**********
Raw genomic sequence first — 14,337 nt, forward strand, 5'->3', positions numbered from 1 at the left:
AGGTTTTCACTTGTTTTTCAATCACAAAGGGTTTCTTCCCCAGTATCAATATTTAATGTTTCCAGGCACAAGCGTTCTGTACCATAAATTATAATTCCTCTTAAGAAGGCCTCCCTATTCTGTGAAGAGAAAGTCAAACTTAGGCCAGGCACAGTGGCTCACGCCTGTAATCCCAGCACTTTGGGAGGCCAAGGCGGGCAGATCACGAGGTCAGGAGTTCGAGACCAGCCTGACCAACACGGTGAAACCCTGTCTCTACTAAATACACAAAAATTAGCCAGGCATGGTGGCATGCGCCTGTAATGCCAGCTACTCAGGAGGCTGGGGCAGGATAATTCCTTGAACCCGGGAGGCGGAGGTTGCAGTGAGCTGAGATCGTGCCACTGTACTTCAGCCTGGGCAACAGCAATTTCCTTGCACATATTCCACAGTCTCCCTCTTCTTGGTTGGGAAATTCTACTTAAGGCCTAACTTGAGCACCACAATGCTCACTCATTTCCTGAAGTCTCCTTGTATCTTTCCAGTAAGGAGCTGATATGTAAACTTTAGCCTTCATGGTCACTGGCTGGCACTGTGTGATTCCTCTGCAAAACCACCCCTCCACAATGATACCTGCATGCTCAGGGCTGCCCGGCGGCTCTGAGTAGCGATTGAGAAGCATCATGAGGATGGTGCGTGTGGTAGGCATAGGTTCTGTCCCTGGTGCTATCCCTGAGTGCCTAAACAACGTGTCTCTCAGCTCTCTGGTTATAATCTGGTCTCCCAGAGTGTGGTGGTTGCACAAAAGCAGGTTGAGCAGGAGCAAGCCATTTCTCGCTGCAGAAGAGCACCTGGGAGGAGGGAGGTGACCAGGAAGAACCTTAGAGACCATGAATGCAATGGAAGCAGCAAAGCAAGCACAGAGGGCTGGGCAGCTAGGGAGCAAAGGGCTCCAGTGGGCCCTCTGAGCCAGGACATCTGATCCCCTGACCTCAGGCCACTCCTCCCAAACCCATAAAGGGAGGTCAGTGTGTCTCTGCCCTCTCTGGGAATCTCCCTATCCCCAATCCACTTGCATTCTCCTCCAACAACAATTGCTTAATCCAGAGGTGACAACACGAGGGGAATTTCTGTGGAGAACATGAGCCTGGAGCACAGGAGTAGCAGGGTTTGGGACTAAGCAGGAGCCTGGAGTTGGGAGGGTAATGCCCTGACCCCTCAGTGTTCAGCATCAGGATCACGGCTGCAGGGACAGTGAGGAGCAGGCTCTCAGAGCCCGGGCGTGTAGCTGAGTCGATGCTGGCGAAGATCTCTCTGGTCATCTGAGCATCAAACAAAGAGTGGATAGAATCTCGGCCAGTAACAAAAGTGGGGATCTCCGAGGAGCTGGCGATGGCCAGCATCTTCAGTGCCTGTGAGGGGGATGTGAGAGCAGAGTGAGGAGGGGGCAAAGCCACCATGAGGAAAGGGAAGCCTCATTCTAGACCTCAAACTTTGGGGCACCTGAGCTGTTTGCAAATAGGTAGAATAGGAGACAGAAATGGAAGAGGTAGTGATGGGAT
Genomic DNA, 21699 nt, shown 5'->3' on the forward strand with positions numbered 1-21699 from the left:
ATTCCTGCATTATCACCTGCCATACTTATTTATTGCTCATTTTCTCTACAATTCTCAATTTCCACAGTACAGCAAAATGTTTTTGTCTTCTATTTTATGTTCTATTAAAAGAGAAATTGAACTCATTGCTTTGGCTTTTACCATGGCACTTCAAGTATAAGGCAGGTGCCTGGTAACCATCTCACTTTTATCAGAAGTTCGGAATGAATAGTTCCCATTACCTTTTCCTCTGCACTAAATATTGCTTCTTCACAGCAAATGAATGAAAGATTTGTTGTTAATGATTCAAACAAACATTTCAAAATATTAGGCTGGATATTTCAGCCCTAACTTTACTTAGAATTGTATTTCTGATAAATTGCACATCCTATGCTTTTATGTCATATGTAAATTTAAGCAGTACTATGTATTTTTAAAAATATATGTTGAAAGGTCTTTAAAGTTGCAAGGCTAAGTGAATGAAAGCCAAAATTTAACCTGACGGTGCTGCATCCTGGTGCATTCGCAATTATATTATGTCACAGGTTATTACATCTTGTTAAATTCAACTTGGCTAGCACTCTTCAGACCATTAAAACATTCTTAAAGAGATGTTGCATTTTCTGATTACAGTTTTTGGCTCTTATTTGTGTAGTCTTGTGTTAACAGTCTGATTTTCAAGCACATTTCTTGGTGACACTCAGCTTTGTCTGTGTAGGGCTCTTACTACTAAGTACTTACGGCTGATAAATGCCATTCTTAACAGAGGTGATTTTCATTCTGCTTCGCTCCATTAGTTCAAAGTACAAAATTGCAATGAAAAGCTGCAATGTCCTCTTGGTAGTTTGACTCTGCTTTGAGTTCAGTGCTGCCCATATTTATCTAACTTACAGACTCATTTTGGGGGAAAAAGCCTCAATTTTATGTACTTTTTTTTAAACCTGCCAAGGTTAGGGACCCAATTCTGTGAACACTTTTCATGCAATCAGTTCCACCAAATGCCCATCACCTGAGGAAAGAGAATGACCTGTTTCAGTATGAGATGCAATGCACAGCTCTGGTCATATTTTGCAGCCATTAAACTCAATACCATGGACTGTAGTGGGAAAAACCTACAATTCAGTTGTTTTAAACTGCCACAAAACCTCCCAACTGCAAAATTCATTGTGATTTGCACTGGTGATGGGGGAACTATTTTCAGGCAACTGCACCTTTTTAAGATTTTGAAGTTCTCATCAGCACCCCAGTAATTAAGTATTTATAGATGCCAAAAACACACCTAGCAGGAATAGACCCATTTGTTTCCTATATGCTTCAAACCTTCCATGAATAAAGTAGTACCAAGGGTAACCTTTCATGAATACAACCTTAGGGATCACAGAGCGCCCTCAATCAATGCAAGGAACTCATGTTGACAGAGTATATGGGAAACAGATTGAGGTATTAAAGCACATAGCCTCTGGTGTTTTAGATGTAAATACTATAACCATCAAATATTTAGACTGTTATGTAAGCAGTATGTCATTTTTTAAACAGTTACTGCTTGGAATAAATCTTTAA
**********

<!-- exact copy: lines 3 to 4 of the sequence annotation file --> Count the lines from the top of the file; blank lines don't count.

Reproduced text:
Genomic DNA, 21699 nt, shown 5'->3' on the forward strand with positions numbered 1-21699 from the left:
ATTCCTGCATTATCACCTGCCATACTTATTTATTGCTCATTTTCTCTACAATTCTCAATTTCCACAGTACAGCAAAATGTTTTTGTCTTCTATTTTATGTTCTATTAAAAGAGAAATTGAACTCATTGCTTTGGCTTTTACCATGGCACTTCAAGTATAAGGCAGGTGCCTGGTAACCATCTCACTTTTATCAGAAGTTCGGAATGAATAGTTCCCATTACCTTTTCCTCTGCACTAAATATTGCTTCTTCACAGCAAATGAATGAAAGATTTGTTGTTAATGATTCAAACAAACATTTCAAAATATTAGGCTGGATATTTCAGCCCTAACTTTACTTAGAATTGTATTTCTGATAAATTGCACATCCTATGCTTTTATGTCATATGTAAATTTAAGCAGTACTATGTATTTTTAAAAATATATGTTGAAAGGTCTTTAAAGTTGCAAGGCTAAGTGAATGAAAGCCAAAATTTAACCTGACGGTGCTGCATCCTGGTGCATTCGCAATTATATTATGTCACAGGTTATTACATCTTGTTAAATTCAACTTGGCTAGCACTCTTCAGACCATTAAAACATTCTTAAAGAGATGTTGCATTTTCTGATTACAGTTTTTGGCTCTTATTTGTGTAGTCTTGTGTTAACAGTCTGATTTTCAAGCACATTTCTTGGTGACACTCAGCTTTGTCTGTGTAGGGCTCTTACTACTAAGTACTTACGGCTGATAAATGCCATTCTTAACAGAGGTGATTTTCATTCTGCTTCGCTCCATTAGTTCAAAGTACAAAATTGCAATGAAAAGCTGCAATGTCCTCTTGGTAGTTTGACTCTGCTTTGAGTTCAGTGCTGCCCATATTTATCTAACTTACAGACTCATTTTGGGGGAAAAAGCCTCAATTTTATGTACTTTTTTTTAAACCTGCCAAGGTTAGGGACCCAATTCTGTGAACACTTTTCATGCAATCAGTTCCACCAAATGCCCATCACCTGAGGAAAGAGAATGACCTGTTTCAGTATGAGATGCAATGCACAGCTCTGGTCATATTTTGCAGCCATTAAACTCAATACCATGGACTGTAGTGGGAAAAACCTACAATTCAGTTGTTTTAAACTGCCACAAAACCTCCCAACTGCAAAATTCATTGTGATTTGCACTGGTGATGGGGGAACTATTTTCAGGCAACTGCACCTTTTTAAGATTTTGAAGTTCTCATCAGCACCCCAGTAATTAAGTATTTATAGATGCCAAAAACACACCTAGCAGGAATAGACCCATTTGTTTCCTATATGCTTCAAACCTTCCATGAATAAAGTAGTACCAAGGGTAACCTTTCATGAATACAACCTTAGGGATCACAGAGCGCCCTCAATCAATGCAAGGAACTCATGTTGACAGAGTATATGGGAAACAGATTGAGGTATTAAAGCACATAGCCTCTGGTGTTTTAGATGTAAATACTATAACCATCAAATATTTAGACTGTTATGTAAGCAGTATGTCATTTTTTAAACAGTTACTGCTTGGAATAAATCTTTAA